The chef saves one of his best tricks for last: what the restaurant contends is one of only three cheese trolleys in all of Sydney (Bathers’ Pavilion and Bilson’s offer the other two). And this one is a doozy. I look over 14 artisan and imported cheeses, from an unctuous triple-cream Brillat-Savarin to a Corsican Fleur de Marquis coated in rosemary, a non-pasteurised Roquefort, and a circus of other lactose wonders. If I closed my eyes, I could be in France… or the Simon Johnson cheese room.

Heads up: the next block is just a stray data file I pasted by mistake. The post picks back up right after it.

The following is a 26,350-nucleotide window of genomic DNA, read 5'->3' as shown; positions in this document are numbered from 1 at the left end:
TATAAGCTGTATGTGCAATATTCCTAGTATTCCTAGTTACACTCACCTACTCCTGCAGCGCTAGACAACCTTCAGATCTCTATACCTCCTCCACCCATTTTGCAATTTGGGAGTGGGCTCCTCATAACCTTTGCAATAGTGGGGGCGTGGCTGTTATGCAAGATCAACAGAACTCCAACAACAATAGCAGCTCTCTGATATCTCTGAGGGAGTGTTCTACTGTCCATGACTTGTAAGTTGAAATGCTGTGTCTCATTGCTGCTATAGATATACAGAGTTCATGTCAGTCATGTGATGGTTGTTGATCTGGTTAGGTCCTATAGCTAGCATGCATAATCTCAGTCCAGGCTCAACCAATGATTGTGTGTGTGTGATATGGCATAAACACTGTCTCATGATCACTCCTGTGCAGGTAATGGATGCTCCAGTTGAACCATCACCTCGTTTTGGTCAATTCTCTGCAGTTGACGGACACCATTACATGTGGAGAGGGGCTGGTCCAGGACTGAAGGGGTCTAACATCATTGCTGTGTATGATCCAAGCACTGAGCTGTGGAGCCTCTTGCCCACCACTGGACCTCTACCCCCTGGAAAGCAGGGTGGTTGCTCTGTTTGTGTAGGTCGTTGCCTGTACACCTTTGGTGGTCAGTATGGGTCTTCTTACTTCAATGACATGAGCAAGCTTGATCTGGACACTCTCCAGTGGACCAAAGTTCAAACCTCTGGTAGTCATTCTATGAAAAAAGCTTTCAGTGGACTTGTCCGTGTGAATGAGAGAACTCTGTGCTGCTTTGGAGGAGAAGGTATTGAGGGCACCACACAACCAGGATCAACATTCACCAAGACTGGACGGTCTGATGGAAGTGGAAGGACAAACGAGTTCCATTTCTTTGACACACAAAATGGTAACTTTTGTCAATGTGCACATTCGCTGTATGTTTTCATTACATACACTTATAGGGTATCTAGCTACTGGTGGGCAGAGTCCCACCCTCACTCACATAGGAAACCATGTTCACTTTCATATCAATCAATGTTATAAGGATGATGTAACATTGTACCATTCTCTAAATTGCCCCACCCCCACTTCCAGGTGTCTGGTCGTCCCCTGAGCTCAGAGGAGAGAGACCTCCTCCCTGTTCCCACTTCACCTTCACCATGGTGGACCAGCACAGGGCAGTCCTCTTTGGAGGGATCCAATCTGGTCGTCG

I leave Astral a little heavier than when I entered, but with little regret. And though I still have no desire to join Chinese tourists and footy players at the poker table, I think I might find myself lured to the apex at Star City, where the dining experience is elevated in more ways than one.

Astral cheese plate

Astral, Star City, Level 17, 80 Pyrmont St, Pyrmont, NSW, (02) 9657 8767,

Astral on Urbanspoon